To help get around UEFI’s restrictions, the Linux Foundation has been developing a signed “pre-bootloader” as a stop-gap measure that will allow Linux distributions to boot, until such time as open source developers can come up with more effective solutions.

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German govt comes out against Trusted Computing and Secure Boot

22 11 2012

Trusted Computing and Secure Boot, especially Secure Boot, are supposed to boost the security of devices that you own. Yes, devices that you own! However, judging from the manner that Secure Boot has been implemented, it sure feels like you do not own that device you bought with your money. Hence the phrase Restricted Boot is more apt.

And since corporations now run the government, a corporation with enough power (and money… the power comes from the money) can dictate what you can do on and with that device that you own. Microsoft’s ability to dictate to hardware vendors, and by proxy, dictate to you, how secure boot can be implemented, is a very good example.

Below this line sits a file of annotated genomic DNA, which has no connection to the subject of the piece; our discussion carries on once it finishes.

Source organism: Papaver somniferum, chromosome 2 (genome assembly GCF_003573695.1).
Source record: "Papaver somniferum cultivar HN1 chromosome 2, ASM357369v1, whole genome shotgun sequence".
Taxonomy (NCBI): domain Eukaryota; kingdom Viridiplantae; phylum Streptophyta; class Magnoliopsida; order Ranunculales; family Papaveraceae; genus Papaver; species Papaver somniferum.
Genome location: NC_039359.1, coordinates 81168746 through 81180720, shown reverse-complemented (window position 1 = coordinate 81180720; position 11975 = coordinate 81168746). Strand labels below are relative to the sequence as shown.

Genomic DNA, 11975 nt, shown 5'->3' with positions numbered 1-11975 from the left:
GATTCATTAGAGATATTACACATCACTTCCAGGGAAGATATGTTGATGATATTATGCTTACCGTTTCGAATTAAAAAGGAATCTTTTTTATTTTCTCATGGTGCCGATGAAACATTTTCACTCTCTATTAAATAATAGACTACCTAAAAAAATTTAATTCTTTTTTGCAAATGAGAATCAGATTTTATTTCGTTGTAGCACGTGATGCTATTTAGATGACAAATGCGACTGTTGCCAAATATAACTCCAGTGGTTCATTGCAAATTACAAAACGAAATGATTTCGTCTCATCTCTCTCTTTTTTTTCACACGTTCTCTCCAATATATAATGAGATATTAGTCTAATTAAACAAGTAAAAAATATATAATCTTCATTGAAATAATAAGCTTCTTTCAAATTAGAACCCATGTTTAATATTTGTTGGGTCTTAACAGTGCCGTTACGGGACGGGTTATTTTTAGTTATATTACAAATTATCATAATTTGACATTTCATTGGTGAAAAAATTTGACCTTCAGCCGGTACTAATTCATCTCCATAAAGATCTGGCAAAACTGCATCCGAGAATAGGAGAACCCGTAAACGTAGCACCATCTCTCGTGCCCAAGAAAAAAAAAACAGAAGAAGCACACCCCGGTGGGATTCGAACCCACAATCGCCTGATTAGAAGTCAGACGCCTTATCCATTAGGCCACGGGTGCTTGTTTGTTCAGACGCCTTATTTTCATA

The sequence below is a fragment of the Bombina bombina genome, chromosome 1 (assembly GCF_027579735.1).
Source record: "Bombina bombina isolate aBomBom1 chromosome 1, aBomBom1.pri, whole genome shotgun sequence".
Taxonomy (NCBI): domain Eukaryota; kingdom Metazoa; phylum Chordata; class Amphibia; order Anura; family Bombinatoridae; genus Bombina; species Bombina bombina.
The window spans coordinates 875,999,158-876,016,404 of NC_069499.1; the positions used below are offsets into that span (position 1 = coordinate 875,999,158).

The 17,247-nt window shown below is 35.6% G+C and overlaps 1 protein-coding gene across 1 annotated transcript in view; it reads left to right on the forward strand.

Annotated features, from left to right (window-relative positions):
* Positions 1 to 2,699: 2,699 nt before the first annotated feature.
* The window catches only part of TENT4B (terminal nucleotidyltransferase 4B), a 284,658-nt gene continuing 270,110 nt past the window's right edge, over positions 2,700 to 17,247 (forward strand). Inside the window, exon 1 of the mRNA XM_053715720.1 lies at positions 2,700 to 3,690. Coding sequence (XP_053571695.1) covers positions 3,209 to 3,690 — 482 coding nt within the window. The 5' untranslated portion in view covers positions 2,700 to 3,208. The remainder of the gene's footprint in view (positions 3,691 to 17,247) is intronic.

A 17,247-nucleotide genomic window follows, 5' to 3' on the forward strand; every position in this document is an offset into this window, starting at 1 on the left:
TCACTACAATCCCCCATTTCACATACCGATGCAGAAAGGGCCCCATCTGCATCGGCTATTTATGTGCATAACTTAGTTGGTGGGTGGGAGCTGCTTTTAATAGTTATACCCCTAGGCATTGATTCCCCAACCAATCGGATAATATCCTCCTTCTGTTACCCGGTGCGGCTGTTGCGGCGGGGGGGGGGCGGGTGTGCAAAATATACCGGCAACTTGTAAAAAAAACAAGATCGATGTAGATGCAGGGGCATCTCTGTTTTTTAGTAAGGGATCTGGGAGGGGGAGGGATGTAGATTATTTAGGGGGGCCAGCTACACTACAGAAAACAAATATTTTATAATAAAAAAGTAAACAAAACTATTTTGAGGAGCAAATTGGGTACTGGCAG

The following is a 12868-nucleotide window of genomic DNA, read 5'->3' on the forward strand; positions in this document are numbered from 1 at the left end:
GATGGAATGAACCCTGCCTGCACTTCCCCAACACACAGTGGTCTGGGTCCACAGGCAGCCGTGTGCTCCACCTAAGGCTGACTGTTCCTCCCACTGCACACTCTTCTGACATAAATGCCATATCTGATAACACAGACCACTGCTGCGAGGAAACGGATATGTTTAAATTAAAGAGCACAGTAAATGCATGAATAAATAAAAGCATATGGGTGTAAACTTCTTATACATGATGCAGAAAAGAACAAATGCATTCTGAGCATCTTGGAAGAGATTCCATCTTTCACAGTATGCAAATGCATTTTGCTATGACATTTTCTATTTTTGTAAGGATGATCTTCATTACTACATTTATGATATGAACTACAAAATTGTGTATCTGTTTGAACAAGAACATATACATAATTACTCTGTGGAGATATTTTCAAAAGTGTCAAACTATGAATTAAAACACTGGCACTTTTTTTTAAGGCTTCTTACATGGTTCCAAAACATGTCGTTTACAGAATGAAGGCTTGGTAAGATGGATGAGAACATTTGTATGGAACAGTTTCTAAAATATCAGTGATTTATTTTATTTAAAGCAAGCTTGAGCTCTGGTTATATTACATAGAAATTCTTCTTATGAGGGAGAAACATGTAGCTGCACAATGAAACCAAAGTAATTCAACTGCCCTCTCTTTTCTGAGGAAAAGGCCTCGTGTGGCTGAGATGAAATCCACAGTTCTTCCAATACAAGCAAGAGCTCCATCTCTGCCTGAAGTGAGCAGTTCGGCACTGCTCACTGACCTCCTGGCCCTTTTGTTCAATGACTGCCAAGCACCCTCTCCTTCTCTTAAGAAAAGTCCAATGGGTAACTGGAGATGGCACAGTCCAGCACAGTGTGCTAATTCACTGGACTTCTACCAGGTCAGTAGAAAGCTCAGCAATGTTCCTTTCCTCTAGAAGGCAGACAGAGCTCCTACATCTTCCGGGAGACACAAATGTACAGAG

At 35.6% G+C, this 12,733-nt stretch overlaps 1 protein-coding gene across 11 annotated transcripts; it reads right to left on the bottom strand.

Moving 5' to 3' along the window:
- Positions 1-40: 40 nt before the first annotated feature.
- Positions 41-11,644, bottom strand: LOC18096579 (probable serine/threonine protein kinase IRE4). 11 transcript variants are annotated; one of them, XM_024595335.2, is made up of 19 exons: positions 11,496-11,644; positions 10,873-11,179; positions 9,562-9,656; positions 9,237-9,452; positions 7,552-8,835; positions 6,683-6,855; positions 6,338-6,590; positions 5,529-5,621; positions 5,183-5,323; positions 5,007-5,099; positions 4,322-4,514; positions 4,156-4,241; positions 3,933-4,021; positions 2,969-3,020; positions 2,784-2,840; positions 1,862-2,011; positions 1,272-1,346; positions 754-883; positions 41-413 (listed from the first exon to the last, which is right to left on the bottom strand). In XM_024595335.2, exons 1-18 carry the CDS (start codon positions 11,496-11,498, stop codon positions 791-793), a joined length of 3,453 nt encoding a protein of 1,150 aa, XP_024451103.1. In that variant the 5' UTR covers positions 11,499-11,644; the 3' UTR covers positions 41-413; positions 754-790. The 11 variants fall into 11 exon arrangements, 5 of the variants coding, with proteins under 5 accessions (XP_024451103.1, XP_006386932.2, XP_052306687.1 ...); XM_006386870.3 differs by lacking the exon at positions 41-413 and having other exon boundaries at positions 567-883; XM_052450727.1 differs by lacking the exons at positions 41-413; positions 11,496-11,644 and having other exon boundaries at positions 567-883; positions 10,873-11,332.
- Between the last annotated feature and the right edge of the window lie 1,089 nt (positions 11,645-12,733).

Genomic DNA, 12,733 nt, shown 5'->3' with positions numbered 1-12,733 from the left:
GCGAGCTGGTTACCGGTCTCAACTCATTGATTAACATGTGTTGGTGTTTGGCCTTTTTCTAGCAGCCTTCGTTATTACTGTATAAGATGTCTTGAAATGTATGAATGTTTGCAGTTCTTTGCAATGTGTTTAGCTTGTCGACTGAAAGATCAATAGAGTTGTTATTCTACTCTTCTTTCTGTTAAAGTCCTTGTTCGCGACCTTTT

So far, who has challenged Microsoft? Other than dissenting voices from the Free Software and Open Source community, nobody.

But the German government

Full Article

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Portuguese Government Adopts ODF as Sole Editable Document Format

20 11 2012

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According to a press release issued today by the Portuguese Open Source Business Association (reproduced in full at the end of this blog entry), the government of Portugal has decided to approve a single editable, XML-based document format for use by government, and in public procurement.  And that format is not OOXML.

Instead, the Portuguese government has opted for ODF, the OpenDocument Format, as well as PDF and a number of other formats and protocols, including XML, XMPP, IMAP, SMTP, CALDAV and LDAP. The announcement is in furtherance of a law passed by the Portuguese Parliament on June 21 of last year requiring compliance with open standards (as defined in the same legislation) in the procurement of government information systems and when exchanging documents at citizen-facing government Web sites